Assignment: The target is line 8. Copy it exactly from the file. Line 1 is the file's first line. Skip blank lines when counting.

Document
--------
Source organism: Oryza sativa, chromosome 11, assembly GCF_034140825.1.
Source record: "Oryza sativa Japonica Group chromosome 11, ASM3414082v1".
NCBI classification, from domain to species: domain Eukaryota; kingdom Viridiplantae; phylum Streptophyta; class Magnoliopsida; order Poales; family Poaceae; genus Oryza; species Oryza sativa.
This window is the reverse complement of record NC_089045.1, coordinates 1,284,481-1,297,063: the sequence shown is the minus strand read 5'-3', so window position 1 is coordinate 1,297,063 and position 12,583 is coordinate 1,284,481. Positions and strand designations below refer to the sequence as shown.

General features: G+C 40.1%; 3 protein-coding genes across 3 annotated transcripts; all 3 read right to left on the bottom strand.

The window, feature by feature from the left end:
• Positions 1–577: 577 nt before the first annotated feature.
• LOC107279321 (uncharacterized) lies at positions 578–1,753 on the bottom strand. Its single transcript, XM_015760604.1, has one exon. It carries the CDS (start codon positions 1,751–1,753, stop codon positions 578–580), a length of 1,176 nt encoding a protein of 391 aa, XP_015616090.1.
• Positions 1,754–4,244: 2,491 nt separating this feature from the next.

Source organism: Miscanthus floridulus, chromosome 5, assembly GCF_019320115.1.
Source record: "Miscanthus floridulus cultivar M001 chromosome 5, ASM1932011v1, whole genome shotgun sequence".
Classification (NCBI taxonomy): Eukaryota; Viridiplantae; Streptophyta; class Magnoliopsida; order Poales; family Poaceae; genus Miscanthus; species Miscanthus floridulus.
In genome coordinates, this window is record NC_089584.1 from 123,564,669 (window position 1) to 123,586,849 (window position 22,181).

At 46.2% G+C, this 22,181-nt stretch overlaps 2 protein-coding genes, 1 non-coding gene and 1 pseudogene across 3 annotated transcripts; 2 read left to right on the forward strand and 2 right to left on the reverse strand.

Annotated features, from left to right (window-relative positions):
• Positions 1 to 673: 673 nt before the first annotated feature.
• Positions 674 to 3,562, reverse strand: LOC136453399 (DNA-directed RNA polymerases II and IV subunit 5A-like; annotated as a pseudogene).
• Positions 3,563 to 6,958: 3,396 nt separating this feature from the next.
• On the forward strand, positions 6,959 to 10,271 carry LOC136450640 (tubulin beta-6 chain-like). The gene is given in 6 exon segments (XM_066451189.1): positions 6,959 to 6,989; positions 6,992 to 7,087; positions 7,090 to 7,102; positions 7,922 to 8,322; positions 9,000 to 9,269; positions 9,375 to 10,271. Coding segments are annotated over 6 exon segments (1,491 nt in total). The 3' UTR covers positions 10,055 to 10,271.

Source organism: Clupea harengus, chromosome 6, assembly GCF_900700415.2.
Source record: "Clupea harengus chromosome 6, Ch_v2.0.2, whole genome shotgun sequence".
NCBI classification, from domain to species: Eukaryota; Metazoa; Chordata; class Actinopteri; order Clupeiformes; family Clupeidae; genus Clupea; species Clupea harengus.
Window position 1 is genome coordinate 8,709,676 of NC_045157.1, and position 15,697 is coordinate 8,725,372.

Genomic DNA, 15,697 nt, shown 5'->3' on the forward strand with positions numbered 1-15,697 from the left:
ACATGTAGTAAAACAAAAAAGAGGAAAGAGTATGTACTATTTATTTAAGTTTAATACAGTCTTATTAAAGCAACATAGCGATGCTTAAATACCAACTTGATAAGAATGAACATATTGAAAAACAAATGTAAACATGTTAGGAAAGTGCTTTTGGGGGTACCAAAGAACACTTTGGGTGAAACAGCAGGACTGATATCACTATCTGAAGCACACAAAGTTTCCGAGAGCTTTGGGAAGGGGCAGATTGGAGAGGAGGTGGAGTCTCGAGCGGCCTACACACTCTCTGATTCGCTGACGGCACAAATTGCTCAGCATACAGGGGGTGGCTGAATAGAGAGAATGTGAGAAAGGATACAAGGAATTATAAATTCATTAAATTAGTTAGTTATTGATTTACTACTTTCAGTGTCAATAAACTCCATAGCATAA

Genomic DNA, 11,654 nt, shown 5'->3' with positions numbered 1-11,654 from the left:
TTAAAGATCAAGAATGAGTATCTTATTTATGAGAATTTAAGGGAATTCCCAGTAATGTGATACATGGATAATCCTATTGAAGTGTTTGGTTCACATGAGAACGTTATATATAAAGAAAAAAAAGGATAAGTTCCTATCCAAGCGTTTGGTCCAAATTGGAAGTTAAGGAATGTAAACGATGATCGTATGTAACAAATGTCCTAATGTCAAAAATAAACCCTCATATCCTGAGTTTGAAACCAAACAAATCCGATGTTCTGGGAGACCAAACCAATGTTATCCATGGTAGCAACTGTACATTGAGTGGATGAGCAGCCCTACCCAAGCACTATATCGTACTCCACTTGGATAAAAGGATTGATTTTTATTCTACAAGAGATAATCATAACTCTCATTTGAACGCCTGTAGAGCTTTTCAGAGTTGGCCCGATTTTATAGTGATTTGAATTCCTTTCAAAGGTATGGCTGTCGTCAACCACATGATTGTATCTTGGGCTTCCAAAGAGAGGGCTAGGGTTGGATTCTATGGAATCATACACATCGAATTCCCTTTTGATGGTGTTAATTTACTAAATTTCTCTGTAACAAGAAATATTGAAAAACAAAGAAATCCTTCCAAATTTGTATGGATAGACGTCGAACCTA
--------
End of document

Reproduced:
• LOC107279321 (uncharacterized) lies at positions 578–1,753 on the bottom strand. Its single transcript, XM_015760604.1, has one exon. It carries the CDS (start codon positions 1,751–1,753, stop codon positions 578–580), a length of 1,176 nt encoding a protein of 391 aa, XP_015616090.1.